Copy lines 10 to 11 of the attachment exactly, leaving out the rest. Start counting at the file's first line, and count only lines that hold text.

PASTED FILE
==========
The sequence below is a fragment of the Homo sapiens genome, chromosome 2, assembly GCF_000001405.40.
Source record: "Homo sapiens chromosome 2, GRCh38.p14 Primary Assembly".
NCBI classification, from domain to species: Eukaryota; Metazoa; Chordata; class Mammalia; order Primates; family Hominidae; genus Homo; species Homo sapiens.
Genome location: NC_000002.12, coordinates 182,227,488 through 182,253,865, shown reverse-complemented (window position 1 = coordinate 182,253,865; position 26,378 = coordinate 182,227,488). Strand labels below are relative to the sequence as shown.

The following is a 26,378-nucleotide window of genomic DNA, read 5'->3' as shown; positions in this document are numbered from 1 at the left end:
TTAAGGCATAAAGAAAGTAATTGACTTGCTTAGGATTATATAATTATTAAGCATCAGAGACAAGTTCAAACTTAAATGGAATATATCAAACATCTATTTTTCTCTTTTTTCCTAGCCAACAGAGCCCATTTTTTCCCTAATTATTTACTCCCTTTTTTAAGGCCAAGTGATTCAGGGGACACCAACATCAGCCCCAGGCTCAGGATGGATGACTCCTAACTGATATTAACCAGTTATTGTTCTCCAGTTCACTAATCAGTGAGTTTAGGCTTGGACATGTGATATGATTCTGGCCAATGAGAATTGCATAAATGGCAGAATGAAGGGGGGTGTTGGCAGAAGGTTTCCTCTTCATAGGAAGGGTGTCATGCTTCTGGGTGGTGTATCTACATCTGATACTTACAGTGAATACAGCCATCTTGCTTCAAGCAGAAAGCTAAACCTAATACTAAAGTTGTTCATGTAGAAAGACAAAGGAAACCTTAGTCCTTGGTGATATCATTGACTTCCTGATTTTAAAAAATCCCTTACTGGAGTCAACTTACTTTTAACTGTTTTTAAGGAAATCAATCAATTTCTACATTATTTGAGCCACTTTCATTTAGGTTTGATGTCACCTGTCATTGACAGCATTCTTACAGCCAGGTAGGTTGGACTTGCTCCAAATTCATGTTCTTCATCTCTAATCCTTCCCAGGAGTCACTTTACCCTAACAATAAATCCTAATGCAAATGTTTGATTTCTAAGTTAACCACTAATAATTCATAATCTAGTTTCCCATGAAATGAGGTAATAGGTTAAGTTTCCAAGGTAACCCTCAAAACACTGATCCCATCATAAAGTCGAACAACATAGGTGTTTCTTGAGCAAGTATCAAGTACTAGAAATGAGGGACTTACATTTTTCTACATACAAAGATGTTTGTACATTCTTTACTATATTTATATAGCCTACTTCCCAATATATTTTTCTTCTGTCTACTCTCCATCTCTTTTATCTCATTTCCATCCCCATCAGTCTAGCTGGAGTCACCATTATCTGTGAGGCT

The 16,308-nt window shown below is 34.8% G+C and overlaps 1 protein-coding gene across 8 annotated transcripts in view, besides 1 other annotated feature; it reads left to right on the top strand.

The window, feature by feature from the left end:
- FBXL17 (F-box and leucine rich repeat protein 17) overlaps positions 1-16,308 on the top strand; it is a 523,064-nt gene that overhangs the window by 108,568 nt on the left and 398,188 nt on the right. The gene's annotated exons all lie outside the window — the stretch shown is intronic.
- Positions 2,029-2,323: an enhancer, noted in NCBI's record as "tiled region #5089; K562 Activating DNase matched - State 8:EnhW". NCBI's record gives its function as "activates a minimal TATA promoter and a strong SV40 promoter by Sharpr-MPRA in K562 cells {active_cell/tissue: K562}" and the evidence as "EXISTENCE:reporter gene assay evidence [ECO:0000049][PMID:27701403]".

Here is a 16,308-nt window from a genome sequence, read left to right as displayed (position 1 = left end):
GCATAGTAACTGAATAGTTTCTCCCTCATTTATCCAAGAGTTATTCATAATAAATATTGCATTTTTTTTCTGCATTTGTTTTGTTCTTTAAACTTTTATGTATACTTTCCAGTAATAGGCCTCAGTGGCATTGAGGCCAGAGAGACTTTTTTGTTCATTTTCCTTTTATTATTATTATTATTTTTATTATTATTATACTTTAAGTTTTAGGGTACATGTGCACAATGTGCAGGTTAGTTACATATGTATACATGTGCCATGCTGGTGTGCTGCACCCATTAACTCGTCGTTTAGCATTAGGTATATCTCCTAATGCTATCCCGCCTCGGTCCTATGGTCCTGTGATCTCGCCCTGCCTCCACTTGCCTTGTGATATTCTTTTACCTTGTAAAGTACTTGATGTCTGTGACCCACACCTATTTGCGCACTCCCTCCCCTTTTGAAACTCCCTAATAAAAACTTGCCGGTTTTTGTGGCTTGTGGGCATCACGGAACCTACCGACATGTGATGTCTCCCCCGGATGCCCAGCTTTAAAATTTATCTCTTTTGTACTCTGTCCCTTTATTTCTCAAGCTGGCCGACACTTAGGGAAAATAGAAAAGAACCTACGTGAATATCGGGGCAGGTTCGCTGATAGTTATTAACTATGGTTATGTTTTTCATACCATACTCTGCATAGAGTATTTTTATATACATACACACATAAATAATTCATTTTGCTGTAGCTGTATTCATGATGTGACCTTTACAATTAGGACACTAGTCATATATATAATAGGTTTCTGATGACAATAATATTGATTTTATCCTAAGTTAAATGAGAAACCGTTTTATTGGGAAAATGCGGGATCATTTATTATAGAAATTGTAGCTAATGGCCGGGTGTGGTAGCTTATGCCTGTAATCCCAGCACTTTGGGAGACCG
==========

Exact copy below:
- Positions 2,029-2,323: an enhancer, noted in NCBI's record as "tiled region #5089; K562 Activating DNase matched - State 8:EnhW". NCBI's record gives its function as "activates a minimal TATA promoter and a strong SV40 promoter by Sharpr-MPRA in K562 cells {active_cell/tissue: K562}" and the evidence as "EXISTENCE:reporter gene assay evidence [ECO:0000049][PMID:27701403]".

Here is a 16,308-nt window from a genome sequence, read left to right as displayed (position 1 = left end):